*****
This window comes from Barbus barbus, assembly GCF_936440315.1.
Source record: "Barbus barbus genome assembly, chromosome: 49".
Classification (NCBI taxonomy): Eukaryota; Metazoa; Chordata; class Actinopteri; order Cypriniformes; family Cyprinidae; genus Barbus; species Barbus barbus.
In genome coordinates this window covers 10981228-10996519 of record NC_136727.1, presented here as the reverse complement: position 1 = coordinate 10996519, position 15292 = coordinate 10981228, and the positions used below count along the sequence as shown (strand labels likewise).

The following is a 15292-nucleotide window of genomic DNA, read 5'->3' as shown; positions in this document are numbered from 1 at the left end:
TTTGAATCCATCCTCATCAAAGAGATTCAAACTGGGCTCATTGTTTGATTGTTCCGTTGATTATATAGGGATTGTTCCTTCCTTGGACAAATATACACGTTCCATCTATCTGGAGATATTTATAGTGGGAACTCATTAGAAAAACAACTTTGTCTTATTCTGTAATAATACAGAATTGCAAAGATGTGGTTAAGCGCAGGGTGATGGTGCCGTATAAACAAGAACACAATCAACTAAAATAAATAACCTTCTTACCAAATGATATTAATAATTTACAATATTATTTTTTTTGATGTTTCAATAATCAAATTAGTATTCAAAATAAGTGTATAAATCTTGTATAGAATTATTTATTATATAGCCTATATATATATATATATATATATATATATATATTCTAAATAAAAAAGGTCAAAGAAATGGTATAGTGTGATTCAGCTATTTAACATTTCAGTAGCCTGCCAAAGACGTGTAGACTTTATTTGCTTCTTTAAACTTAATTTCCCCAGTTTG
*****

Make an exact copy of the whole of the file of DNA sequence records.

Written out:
This window comes from Barbus barbus, assembly GCF_936440315.1.
Source record: "Barbus barbus genome assembly, chromosome: 49".
Classification (NCBI taxonomy): Eukaryota; Metazoa; Chordata; class Actinopteri; order Cypriniformes; family Cyprinidae; genus Barbus; species Barbus barbus.
In genome coordinates this window covers 10981228-10996519 of record NC_136727.1, presented here as the reverse complement: position 1 = coordinate 10996519, position 15292 = coordinate 10981228, and the positions used below count along the sequence as shown (strand labels likewise).

The following is a 15292-nucleotide window of genomic DNA, read 5'->3' as shown; positions in this document are numbered from 1 at the left end:
TTTGAATCCATCCTCATCAAAGAGATTCAAACTGGGCTCATTGTTTGATTGTTCCGTTGATTATATAGGGATTGTTCCTTCCTTGGACAAATATACACGTTCCATCTATCTGGAGATATTTATAGTGGGAACTCATTAGAAAAACAACTTTGTCTTATTCTGTAATAATACAGAATTGCAAAGATGTGGTTAAGCGCAGGGTGATGGTGCCGTATAAACAAGAACACAATCAACTAAAATAAATAACCTTCTTACCAAATGATATTAATAATTTACAATATTATTTTTTTTGATGTTTCAATAATCAAATTAGTATTCAAAATAAGTGTATAAATCTTGTATAGAATTATTTATTATATAGCCTATATATATATATATATATATATATATATATATTCTAAATAAAAAAGGTCAAAGAAATGGTATAGTGTGATTCAGCTATTTAACATTTCAGTAGCCTGCCAAAGACGTGTAGACTTTATTTGCTTCTTTAAACTTAATTTCCCCAGTTTG